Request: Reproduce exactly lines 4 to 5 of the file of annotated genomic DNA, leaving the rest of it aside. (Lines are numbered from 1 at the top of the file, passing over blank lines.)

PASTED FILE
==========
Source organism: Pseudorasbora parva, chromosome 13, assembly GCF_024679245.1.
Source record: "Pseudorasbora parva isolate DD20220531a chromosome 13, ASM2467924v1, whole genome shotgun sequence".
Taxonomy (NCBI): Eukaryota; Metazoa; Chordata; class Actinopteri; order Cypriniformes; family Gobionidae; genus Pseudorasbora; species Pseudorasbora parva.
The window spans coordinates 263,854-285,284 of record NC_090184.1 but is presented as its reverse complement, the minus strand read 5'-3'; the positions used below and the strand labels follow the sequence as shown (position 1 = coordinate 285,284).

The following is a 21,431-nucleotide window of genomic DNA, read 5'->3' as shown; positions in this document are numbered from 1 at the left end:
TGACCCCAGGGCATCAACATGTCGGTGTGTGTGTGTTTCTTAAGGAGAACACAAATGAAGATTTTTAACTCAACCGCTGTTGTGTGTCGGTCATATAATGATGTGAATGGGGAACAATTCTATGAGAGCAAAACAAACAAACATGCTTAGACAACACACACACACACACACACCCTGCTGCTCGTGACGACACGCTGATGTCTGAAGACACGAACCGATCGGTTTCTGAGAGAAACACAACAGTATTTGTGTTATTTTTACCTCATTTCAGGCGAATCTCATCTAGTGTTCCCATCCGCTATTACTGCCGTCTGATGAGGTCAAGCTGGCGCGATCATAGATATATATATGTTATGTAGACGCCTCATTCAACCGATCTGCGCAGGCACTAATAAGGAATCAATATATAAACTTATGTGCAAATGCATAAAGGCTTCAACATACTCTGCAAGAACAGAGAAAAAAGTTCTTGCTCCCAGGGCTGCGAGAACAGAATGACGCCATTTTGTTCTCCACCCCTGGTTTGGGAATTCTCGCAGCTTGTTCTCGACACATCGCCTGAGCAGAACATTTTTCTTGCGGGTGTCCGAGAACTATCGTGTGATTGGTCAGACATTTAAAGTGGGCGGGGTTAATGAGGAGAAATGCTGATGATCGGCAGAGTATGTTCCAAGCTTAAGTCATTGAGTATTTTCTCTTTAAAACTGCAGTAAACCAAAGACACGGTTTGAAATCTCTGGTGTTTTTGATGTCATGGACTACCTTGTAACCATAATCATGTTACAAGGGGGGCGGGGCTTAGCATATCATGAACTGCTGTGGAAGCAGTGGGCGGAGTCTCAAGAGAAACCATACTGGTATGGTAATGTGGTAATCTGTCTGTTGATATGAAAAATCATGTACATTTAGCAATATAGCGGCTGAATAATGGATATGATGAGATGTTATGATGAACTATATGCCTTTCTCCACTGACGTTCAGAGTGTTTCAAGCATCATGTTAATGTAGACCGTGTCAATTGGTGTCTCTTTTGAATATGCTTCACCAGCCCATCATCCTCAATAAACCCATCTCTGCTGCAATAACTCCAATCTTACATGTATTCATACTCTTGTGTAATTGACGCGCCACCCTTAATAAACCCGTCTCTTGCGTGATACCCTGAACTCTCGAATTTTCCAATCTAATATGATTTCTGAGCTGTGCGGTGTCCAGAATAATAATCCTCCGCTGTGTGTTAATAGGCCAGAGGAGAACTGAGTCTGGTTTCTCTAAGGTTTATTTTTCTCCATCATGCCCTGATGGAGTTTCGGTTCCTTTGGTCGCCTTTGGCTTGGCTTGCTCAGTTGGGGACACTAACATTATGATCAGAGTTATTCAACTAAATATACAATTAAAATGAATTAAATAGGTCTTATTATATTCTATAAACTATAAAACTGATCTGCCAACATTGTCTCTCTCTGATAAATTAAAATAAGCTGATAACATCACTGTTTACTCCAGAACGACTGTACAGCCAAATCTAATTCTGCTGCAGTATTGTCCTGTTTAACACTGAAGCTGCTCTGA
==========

The window spans coordinates 263,854-285,284 of record NC_090184.1 but is presented as its reverse complement, the minus strand read 5'-3'; the positions used below and the strand labels follow the sequence as shown (position 1 = coordinate 285,284).

The following is a 21,431-nucleotide window of genomic DNA, read 5'->3' as shown; positions in this document are numbered from 1 at the left end: